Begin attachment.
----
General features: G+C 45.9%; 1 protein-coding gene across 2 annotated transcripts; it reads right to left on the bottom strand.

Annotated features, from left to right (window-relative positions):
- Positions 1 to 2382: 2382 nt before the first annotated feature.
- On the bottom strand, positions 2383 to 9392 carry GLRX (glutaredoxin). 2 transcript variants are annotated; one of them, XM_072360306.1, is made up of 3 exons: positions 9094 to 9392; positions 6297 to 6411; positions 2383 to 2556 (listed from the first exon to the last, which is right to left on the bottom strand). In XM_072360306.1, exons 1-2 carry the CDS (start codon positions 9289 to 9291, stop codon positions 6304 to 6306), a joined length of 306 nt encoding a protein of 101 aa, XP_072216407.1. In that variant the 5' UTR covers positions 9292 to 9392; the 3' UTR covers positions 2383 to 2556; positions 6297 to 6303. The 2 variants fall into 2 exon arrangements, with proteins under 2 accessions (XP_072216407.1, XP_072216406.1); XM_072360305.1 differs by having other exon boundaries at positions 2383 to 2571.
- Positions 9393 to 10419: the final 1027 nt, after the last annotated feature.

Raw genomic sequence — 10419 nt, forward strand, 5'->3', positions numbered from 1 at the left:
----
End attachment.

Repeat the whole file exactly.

General features: G+C 45.9%; 1 protein-coding gene across 2 annotated transcripts; it reads right to left on the bottom strand.

Annotated features, from left to right (window-relative positions):
- Positions 1 to 2382: 2382 nt before the first annotated feature.
- On the bottom strand, positions 2383 to 9392 carry GLRX (glutaredoxin). 2 transcript variants are annotated; one of them, XM_072360306.1, is made up of 3 exons: positions 9094 to 9392; positions 6297 to 6411; positions 2383 to 2556 (listed from the first exon to the last, which is right to left on the bottom strand). In XM_072360306.1, exons 1-2 carry the CDS (start codon positions 9289 to 9291, stop codon positions 6304 to 6306), a joined length of 306 nt encoding a protein of 101 aa, XP_072216407.1. In that variant the 5' UTR covers positions 9292 to 9392; the 3' UTR covers positions 2383 to 2556; positions 6297 to 6303. The 2 variants fall into 2 exon arrangements, with proteins under 2 accessions (XP_072216407.1, XP_072216406.1); XM_072360305.1 differs by having other exon boundaries at positions 2383 to 2571.
- Positions 9393 to 10419: the final 1027 nt, after the last annotated feature.

Raw genomic sequence — 10419 nt, forward strand, 5'->3', positions numbered from 1 at the left: